Backpacking the high country of Colorado
By Sam Szarka with contributions from Mike Baker, NWS Boulder Meteorologist
Backpacking in Colorado’s high country and pristine wilderness is one of my favorite pastimes. Use this guide to plan your own trip to Colorado’s scenic high country.
Table of Contents
- Planning a Trip
- The Landscape of Colorado
- Mountain Weather Dangers
- Water in the Backcountry
- Backpacking Gear
- When to visit the high country
- Trip Ideas
- Helpful Websites
Planning a backpacking trip to a Colorado wilderness or backcountry destination requires an understanding of the challenges of the Rocky Mountain environment. Knowledge of weather, terrain, water sources, and high altitude factors can make the difference between a memorable trip, or a miserable one.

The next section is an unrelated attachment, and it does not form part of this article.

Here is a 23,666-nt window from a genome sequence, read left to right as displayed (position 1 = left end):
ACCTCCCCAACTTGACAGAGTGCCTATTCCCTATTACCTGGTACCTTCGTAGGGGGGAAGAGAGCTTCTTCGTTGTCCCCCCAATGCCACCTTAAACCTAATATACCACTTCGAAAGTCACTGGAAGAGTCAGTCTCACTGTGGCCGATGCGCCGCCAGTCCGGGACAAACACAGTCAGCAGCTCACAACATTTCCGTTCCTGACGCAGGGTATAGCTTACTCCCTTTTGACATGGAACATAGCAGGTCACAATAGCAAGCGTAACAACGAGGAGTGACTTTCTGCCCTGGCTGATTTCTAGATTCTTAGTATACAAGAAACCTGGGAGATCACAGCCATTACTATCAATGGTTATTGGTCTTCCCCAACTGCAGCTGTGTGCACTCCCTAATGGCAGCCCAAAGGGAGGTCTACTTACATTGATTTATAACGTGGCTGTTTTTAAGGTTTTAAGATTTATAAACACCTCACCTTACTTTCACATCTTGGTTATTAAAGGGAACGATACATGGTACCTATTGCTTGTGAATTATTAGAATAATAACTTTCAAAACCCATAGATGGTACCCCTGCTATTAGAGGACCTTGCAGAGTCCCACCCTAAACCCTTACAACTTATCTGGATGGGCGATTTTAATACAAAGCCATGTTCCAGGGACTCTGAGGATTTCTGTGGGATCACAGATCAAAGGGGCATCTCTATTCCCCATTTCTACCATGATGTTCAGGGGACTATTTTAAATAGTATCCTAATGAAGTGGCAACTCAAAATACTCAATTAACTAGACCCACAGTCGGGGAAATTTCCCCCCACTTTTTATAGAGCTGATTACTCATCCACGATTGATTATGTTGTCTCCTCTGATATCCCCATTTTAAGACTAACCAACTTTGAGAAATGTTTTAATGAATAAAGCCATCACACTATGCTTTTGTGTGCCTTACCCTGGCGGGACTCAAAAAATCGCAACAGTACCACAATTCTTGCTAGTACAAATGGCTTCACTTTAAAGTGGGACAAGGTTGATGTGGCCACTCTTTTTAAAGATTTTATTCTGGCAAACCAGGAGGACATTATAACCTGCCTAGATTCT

Understanding Colorado’s geography and the online resources that can assist you while mapping out your trip can be a great help towards having a memorable experience. Towards the end of this guide, I include several websites that I use to plan my trips.
Looking for Backpacking Trip Ideas?
If you’re looking for backpacking trip ideas, head over to the Trip Ideas section below.
Not all of the state of Colorado is mountainous. The eastern third of Colorado is flat, rolling plains. The plains are the western-most edge of the Great Plains that extend across the midwest. Most of the state’s population lives here, mainly in cities bordering the foothills of the Rocky Mountains. Riding along the center of the state is the spine of the Rocky Mountains. The rockies form the Continental Divide, which is the name for the boundary which delineates the Pacific and Atlantic watersheds. To the west, the Rockies slowly fade into the Colorado plateau, an arid landscape of canyons, buttes, and mesas that is characteristic of the southwest United States.
The state of Colorado is known for its high altitude. Many of the popular backpacking destinations require prolonged hiking at elevations above 10,000 ft. The high altitude environment brings with it some extra dangers such as: exposure to severe weather, altitude sickness, water-borne parasites, and dehydration.